False-negative rate of endoscopic ultrasound-guided fine-needle aspiration for pancreatic solid and cystic lesions with matched surgical resections as the gold standard: one institution's experience

Kirsten M W Woolf, Hua Liang, Zachary J Sletten, Donna K Russell, Thomas A Bonfiglio, Zhongren Zhou
Cancer Cytopathology 2013, 121 (8): 449-58

BACKGROUND: The diagnosis of pancreatic tumors is often complicated because of sampling and interpretive challenges. The current study was performed to determine the rates, types, and causes of diagnostic discrepancies.

METHODS: The authors retrospectively reviewed cytology cases from 2004 to 2010 using matched surgical resection cases as the gold standard.

RESULTS: A total of 733 cases were divided into 3 categories: 1) positive or suspicious (290 cases); 2) negative or atypical (403 cases); and 3) unsatisfactory (40 cases). Of these cases, 101 fine-needle aspiration (FNA) cases had matched surgical resections including 58 positive diagnoses, 39 negative diagnoses, and 4 unsatisfactory diagnoses. All 19 discrepant cases represented false-negative diagnoses without any false-positive cases noted, which included 2 cases with interpretive errors (10%) and 17 cases with sampling errors (90%). All matched cytology cases were divided into 5 subgroups based on the type of lesion or type of error and were analyzed for sensitivity and specificity. The sampling error rate in cystic lesions (8 of 24; 33%) was significantly higher than that in solid lesions (9 of 73; 12%). The false-negative rate in the interpretive error group (3%) was significantly lower than that in the sampling error group (23%).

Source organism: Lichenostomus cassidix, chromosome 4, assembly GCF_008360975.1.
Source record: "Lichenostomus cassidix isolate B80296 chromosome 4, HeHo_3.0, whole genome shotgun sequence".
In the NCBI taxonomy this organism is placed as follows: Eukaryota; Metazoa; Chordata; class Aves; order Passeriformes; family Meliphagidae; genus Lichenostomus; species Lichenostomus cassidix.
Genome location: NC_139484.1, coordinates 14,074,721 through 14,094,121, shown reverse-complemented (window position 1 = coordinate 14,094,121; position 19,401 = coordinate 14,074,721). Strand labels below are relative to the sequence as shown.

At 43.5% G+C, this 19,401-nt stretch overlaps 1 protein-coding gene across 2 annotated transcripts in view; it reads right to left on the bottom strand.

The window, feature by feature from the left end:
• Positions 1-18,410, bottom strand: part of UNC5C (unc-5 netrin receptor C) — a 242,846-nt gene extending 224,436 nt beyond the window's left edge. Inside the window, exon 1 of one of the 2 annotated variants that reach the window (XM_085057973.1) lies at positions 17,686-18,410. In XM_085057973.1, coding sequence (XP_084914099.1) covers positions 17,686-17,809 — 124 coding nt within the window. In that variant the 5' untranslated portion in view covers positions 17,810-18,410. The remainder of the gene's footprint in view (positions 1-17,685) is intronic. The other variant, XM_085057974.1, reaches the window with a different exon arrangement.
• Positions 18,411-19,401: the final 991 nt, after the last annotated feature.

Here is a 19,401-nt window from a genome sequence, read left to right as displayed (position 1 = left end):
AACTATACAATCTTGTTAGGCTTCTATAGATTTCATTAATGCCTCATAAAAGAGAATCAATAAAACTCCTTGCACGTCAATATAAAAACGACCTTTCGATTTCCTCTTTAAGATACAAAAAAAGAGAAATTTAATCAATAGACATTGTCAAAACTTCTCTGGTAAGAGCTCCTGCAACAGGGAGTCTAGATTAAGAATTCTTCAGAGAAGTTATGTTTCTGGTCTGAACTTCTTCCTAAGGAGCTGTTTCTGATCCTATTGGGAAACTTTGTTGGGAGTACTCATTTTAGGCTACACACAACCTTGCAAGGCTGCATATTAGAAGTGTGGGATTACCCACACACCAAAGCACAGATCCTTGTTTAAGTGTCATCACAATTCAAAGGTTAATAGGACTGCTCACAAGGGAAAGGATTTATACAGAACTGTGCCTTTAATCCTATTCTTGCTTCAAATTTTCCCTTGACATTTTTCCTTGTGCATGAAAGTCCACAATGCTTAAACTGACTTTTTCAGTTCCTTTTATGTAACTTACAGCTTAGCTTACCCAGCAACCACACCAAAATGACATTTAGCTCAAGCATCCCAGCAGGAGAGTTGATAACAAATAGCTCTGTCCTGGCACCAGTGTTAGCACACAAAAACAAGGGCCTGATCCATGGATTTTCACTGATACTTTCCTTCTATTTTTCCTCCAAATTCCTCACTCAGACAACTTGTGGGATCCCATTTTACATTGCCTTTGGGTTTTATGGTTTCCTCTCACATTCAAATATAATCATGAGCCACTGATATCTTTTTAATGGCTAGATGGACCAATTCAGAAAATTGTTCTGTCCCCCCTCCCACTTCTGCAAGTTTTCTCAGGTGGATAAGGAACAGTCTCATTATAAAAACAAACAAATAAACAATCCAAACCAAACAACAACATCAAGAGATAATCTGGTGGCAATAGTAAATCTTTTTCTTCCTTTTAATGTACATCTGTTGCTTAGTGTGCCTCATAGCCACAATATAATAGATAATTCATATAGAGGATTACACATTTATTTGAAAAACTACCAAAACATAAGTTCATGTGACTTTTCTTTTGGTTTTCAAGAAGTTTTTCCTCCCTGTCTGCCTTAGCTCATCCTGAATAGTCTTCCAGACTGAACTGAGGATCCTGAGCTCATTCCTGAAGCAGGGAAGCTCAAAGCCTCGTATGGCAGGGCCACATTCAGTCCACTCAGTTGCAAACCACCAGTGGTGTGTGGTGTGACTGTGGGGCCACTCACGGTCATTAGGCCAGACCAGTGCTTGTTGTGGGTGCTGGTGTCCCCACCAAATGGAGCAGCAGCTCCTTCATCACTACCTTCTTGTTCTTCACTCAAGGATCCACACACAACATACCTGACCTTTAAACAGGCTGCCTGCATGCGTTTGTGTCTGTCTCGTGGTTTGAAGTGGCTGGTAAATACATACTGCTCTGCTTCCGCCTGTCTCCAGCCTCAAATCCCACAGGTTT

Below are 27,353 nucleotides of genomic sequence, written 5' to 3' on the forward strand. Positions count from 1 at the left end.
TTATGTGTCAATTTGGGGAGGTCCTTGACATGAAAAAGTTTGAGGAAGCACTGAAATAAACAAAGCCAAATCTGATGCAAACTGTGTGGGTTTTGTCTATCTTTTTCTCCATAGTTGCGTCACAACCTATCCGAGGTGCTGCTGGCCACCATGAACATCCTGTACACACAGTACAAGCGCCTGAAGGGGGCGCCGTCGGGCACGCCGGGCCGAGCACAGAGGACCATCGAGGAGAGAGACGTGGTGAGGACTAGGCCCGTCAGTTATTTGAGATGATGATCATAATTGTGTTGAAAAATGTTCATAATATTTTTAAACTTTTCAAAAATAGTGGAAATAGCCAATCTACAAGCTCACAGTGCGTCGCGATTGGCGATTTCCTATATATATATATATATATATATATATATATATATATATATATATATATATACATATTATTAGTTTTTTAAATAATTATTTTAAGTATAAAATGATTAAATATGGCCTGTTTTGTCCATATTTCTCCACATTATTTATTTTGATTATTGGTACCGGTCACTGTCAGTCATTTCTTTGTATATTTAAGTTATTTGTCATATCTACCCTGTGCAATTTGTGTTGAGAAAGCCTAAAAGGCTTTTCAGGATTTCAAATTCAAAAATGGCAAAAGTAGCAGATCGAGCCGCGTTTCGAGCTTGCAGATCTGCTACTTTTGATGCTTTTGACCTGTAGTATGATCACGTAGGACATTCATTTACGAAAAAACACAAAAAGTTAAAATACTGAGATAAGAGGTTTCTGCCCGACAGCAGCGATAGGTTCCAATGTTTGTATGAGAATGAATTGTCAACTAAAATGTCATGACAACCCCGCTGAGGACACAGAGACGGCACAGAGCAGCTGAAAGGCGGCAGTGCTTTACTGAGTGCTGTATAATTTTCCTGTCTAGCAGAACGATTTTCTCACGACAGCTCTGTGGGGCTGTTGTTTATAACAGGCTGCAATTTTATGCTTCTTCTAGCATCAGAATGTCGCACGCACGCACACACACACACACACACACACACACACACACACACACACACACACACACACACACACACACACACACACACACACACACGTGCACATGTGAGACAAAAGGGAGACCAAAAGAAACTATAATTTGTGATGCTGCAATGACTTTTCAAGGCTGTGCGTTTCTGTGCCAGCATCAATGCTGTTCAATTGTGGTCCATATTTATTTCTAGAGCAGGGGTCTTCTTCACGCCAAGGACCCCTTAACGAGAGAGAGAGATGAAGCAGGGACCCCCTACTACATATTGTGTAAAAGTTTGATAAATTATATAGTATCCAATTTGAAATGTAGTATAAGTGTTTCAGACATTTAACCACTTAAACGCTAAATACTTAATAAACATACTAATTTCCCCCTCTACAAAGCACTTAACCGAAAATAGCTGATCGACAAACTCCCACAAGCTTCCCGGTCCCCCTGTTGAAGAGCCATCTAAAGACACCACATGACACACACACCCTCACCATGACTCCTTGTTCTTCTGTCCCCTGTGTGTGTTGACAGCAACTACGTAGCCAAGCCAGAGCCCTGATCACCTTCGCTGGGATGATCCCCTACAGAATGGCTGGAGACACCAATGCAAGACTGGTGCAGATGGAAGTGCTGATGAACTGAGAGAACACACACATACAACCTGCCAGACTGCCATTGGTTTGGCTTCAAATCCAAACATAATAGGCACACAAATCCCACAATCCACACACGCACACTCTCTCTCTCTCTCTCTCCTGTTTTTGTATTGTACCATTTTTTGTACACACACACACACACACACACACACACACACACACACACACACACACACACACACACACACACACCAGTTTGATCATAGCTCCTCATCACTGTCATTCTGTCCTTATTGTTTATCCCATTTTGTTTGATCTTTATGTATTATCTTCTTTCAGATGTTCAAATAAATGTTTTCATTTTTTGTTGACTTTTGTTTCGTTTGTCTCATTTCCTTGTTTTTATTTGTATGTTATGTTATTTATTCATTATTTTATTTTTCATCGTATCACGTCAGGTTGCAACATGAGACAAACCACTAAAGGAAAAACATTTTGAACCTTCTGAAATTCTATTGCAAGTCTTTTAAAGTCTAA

CONCLUSIONS: The results of the current study confirm that pancreatic endoscopic ultrasound-guided FNA diagnosis has a very low false-positive rate but a relatively high false-negative rate using matched surgical resections as the gold standard. The major cause of a false-negative cytology diagnosis is sampling error and the rate of sampling error in cystic lesions is significantly higher than that in solid lesions.

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